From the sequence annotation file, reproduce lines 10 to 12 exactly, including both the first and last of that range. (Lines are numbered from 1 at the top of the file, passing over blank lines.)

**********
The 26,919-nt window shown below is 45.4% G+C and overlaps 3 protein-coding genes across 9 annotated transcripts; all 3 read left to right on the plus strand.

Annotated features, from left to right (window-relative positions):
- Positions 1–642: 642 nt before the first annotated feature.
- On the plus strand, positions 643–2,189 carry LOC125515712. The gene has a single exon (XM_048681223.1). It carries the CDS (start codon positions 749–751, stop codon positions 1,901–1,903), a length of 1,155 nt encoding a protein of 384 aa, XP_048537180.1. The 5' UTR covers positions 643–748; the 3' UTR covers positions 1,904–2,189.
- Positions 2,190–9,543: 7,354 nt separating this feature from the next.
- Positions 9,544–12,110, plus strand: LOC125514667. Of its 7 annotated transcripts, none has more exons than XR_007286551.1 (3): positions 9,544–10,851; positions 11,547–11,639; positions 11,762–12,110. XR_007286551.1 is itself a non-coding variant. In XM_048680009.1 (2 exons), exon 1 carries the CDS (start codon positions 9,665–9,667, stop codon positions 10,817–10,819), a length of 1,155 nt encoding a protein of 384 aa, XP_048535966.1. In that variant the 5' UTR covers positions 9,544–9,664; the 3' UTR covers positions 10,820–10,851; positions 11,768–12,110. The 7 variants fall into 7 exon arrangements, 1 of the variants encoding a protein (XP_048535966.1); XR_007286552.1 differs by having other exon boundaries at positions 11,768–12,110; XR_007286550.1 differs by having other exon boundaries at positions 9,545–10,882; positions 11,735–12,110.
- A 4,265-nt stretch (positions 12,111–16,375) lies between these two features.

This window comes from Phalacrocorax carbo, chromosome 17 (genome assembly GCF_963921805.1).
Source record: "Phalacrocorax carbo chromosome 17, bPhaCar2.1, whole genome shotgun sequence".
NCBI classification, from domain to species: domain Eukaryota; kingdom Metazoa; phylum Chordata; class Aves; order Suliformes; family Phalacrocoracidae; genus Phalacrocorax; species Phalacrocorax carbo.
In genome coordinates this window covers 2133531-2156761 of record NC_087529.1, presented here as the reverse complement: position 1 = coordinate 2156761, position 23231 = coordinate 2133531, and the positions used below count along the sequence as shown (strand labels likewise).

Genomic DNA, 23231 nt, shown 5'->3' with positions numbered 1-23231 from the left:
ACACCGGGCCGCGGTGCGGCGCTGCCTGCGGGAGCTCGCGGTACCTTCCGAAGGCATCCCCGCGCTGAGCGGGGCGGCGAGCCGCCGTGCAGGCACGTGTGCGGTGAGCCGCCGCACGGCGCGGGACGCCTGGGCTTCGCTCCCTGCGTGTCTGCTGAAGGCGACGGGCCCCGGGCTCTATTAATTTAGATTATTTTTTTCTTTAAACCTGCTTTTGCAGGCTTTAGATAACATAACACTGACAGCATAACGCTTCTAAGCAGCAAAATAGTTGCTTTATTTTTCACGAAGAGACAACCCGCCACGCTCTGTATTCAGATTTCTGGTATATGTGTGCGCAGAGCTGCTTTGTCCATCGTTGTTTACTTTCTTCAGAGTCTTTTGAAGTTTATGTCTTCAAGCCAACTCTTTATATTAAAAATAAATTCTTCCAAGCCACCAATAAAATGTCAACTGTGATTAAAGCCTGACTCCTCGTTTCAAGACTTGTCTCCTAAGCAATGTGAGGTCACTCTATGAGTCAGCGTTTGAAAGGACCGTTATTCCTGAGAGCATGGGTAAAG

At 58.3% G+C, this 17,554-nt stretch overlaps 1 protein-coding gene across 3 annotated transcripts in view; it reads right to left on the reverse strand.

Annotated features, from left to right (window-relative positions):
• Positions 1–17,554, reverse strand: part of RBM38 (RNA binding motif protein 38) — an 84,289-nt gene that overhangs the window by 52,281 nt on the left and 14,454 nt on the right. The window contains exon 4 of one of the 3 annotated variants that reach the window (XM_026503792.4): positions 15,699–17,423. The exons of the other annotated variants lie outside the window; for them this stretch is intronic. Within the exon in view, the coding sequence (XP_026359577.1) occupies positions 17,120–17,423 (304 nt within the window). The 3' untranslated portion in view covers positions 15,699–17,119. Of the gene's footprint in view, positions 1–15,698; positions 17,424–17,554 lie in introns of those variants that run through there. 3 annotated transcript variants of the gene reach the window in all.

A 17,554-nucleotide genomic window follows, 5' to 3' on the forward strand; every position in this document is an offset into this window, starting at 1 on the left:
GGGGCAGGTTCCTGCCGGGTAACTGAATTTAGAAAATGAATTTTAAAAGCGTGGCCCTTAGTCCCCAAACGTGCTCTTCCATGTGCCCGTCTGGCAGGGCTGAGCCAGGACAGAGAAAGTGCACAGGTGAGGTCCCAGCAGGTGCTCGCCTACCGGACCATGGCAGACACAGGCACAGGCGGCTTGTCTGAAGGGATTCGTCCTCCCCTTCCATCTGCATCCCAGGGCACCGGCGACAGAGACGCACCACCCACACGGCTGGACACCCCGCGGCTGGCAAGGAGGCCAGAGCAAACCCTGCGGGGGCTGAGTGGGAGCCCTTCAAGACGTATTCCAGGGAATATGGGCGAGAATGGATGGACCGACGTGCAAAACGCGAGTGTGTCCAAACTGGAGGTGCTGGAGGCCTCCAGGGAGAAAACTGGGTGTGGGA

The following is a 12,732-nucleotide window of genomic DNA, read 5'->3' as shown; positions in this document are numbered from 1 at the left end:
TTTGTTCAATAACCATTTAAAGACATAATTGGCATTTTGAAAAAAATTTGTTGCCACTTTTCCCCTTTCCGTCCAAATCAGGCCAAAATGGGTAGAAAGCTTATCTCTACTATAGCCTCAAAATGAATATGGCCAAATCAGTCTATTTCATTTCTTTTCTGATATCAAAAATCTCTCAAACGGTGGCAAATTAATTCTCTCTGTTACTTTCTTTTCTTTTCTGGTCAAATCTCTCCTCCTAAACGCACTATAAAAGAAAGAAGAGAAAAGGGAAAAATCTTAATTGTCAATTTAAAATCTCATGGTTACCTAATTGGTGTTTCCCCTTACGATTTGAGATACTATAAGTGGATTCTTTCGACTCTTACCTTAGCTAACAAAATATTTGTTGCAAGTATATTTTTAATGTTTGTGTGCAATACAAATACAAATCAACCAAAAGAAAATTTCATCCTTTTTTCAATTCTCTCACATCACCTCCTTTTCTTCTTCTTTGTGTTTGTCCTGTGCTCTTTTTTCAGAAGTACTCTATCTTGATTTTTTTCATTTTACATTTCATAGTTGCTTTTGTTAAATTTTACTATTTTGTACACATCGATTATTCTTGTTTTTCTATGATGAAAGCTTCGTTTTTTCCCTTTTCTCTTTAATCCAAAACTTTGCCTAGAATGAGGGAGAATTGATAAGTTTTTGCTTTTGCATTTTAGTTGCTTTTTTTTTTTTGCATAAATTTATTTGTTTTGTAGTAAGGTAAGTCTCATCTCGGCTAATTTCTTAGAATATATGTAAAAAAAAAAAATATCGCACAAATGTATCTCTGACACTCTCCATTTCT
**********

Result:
NCBI classification, from domain to species: domain Eukaryota; kingdom Metazoa; phylum Chordata; class Aves; order Suliformes; family Phalacrocoracidae; genus Phalacrocorax; species Phalacrocorax carbo.
In genome coordinates this window covers 2133531-2156761 of record NC_087529.1, presented here as the reverse complement: position 1 = coordinate 2156761, position 23231 = coordinate 2133531, and the positions used below count along the sequence as shown (strand labels likewise).

Genomic DNA, 23231 nt, shown 5'->3' with positions numbered 1-23231 from the left: